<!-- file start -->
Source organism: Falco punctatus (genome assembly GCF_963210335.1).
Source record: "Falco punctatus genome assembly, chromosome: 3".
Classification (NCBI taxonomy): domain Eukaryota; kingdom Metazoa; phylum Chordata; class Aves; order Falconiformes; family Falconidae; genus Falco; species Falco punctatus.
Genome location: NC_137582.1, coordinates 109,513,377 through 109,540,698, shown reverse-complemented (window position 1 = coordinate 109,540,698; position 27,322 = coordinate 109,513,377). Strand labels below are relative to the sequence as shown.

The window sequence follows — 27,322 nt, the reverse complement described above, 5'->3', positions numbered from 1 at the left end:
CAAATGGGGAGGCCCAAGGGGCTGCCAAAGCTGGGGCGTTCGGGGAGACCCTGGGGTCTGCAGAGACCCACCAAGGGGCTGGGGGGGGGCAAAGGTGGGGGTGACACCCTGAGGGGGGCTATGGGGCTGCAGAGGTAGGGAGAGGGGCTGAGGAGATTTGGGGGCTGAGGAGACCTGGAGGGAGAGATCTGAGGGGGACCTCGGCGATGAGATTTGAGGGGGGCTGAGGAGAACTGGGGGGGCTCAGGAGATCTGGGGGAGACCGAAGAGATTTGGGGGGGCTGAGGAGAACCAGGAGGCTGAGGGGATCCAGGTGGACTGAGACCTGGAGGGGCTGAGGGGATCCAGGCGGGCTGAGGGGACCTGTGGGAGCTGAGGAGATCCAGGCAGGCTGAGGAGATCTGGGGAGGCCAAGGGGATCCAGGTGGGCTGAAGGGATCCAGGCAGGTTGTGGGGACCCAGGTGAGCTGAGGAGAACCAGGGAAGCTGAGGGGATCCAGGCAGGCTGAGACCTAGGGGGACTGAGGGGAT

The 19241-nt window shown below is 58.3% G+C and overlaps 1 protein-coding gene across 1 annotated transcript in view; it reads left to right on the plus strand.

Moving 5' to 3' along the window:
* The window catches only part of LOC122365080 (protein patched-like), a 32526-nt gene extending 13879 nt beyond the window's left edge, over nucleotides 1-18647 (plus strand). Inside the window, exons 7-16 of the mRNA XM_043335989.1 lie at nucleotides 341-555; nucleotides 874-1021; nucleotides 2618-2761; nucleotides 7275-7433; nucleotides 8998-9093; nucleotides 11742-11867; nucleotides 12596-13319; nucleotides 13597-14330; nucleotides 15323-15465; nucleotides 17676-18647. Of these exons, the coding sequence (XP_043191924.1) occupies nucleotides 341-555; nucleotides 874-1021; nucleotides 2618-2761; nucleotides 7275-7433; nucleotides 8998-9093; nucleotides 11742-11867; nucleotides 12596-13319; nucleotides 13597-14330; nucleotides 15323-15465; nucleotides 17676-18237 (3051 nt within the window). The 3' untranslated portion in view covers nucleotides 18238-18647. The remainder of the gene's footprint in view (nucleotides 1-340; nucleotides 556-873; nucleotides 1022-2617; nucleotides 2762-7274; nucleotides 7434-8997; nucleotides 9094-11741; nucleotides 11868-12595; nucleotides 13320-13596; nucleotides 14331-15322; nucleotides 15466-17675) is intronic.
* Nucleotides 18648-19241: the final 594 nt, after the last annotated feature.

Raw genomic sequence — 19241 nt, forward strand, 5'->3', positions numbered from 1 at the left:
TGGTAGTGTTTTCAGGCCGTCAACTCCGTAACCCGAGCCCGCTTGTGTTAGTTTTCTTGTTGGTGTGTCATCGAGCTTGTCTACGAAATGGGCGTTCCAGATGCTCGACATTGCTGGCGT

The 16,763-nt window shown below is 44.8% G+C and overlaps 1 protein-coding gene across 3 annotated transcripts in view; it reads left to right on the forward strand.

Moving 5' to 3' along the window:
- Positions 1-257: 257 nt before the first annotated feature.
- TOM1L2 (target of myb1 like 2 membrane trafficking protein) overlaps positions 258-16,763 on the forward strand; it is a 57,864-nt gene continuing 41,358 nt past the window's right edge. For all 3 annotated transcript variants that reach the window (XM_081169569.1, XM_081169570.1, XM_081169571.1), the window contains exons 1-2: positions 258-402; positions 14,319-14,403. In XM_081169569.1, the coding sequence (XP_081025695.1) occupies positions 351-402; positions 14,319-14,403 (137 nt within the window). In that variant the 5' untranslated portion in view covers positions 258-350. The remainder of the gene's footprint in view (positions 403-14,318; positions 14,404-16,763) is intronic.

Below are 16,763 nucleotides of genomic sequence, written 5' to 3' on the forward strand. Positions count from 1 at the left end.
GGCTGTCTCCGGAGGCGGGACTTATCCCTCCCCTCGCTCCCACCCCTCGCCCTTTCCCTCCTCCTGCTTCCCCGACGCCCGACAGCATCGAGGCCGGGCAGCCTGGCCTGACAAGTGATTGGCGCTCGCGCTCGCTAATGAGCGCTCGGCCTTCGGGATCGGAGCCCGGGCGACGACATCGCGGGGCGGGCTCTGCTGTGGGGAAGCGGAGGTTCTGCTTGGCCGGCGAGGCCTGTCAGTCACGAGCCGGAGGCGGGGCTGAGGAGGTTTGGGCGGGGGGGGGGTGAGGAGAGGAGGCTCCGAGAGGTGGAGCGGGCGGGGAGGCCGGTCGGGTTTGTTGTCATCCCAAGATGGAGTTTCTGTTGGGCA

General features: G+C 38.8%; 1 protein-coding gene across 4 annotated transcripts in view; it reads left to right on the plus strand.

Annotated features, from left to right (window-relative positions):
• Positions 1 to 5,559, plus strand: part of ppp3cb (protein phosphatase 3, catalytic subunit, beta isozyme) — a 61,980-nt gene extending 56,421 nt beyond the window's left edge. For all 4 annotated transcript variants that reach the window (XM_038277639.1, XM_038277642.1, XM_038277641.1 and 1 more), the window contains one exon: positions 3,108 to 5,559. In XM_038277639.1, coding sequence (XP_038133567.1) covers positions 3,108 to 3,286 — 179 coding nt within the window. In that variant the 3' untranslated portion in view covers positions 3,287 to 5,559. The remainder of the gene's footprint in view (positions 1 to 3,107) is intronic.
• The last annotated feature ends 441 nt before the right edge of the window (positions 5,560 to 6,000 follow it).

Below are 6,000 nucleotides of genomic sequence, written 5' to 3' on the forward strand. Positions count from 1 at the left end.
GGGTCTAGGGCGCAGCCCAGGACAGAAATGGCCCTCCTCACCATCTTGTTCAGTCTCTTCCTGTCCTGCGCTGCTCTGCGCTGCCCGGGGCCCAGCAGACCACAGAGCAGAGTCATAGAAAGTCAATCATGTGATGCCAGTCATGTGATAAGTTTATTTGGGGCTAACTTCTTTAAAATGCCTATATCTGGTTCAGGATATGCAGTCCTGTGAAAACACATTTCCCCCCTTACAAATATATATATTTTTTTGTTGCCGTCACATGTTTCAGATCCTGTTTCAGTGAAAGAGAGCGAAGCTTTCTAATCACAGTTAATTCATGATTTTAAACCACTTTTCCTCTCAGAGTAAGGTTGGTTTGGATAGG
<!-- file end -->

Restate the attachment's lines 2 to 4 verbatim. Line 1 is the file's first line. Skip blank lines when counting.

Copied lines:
Source record: "Falco punctatus genome assembly, chromosome: 3".
Classification (NCBI taxonomy): domain Eukaryota; kingdom Metazoa; phylum Chordata; class Aves; order Falconiformes; family Falconidae; genus Falco; species Falco punctatus.
Genome location: NC_137582.1, coordinates 109,513,377 through 109,540,698, shown reverse-complemented (window position 1 = coordinate 109,540,698; position 27,322 = coordinate 109,513,377). Strand labels below are relative to the sequence as shown.